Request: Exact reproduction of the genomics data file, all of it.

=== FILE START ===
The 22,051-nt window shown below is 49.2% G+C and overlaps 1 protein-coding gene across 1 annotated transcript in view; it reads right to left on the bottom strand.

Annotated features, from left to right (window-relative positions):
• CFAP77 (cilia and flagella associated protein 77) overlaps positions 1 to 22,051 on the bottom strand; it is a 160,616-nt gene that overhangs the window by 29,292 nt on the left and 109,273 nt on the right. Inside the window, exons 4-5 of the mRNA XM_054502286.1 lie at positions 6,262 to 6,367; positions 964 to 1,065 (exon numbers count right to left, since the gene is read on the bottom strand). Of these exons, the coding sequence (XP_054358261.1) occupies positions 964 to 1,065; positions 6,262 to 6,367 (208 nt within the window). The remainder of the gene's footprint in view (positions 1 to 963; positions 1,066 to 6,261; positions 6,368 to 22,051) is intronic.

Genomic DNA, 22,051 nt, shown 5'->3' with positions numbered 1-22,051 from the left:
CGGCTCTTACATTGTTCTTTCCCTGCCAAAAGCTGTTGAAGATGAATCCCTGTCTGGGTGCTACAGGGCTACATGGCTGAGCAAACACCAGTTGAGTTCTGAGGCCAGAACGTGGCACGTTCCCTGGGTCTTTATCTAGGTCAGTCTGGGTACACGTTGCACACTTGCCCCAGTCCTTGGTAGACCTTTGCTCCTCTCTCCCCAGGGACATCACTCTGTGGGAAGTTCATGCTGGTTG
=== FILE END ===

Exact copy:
The 22,051-nt window shown below is 49.2% G+C and overlaps 1 protein-coding gene across 1 annotated transcript in view; it reads right to left on the bottom strand.

Annotated features, from left to right (window-relative positions):
• CFAP77 (cilia and flagella associated protein 77) overlaps positions 1 to 22,051 on the bottom strand; it is a 160,616-nt gene that overhangs the window by 29,292 nt on the left and 109,273 nt on the right. Inside the window, exons 4-5 of the mRNA XM_054502286.1 lie at positions 6,262 to 6,367; positions 964 to 1,065 (exon numbers count right to left, since the gene is read on the bottom strand). Of these exons, the coding sequence (XP_054358261.1) occupies positions 964 to 1,065; positions 6,262 to 6,367 (208 nt within the window). The remainder of the gene's footprint in view (positions 1 to 963; positions 1,066 to 6,261; positions 6,368 to 22,051) is intronic.

Genomic DNA, 22,051 nt, shown 5'->3' with positions numbered 1-22,051 from the left:
CGGCTCTTACATTGTTCTTTCCCTGCCAAAAGCTGTTGAAGATGAATCCCTGTCTGGGTGCTACAGGGCTACATGGCTGAGCAAACACCAGTTGAGTTCTGAGGCCAGAACGTGGCACGTTCCCTGGGTCTTTATCTAGGTCAGTCTGGGTACACGTTGCACACTTGCCCCAGTCCTTGGTAGACCTTTGCTCCTCTCTCCCCAGGGACATCACTCTGTGGGAAGTTCATGCTGGTTG